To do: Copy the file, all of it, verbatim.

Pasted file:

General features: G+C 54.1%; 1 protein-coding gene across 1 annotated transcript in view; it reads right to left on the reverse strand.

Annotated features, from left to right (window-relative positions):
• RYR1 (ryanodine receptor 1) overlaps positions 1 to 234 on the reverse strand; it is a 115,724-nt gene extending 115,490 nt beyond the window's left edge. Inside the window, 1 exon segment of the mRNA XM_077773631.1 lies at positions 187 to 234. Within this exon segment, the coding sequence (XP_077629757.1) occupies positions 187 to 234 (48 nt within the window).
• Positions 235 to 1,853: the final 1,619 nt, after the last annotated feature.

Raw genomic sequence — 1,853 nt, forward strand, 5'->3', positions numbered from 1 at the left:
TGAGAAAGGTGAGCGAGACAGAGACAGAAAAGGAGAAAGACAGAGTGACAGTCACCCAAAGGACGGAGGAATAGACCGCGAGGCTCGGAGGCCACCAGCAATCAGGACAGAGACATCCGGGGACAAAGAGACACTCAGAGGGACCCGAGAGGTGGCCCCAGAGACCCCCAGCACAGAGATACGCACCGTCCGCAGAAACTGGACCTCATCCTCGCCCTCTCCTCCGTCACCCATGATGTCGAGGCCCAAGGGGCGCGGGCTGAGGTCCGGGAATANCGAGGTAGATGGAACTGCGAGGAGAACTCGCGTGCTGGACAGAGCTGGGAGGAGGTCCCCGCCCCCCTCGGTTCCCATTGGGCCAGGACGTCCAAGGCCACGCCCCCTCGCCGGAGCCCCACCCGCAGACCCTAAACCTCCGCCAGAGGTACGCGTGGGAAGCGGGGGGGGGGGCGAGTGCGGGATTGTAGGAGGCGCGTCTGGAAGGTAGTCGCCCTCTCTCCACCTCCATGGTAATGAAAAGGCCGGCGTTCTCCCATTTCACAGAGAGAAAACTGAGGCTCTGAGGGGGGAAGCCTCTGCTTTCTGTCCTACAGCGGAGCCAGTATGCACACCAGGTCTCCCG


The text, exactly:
General features: G+C 54.1%; 1 protein-coding gene across 1 annotated transcript in view; it reads right to left on the reverse strand.

Annotated features, from left to right (window-relative positions):
• RYR1 (ryanodine receptor 1) overlaps positions 1 to 234 on the reverse strand; it is a 115,724-nt gene extending 115,490 nt beyond the window's left edge. Inside the window, 1 exon segment of the mRNA XM_077773631.1 lies at positions 187 to 234. Within this exon segment, the coding sequence (XP_077629757.1) occupies positions 187 to 234 (48 nt within the window).
• Positions 235 to 1,853: the final 1,619 nt, after the last annotated feature.

Raw genomic sequence — 1,853 nt, forward strand, 5'->3', positions numbered from 1 at the left:
TGAGAAAGGTGAGCGAGACAGAGACAGAAAAGGAGAAAGACAGAGTGACAGTCACCCAAAGGACGGAGGAATAGACCGCGAGGCTCGGAGGCCACCAGCAATCAGGACAGAGACATCCGGGGACAAAGAGACACTCAGAGGGACCCGAGAGGTGGCCCCAGAGACCCCCAGCACAGAGATACGCACCGTCCGCAGAAACTGGACCTCATCCTCGCCCTCTCCTCCGTCACCCATGATGTCGAGGCCCAAGGGGCGCGGGCTGAGGTCCGGGAATANCGAGGTAGATGGAACTGCGAGGAGAACTCGCGTGCTGGACAGAGCTGGGAGGAGGTCCCCGCCCCCCTCGGTTCCCATTGGGCCAGGACGTCCAAGGCCACGCCCCCTCGCCGGAGCCCCACCCGCAGACCCTAAACCTCCGCCAGAGGTACGCGTGGGAAGCGGGGGGGGGGGCGAGTGCGGGATTGTAGGAGGCGCGTCTGGAAGGTAGTCGCCCTCTCTCCACCTCCATGGTAATGAAAAGGCCGGCGTTCTCCCATTTCACAGAGAGAAAACTGAGGCTCTGAGGGGGGAAGCCTCTGCTTTCTGTCCTACAGCGGAGCCAGTATGCACACCAGGTCTCCCG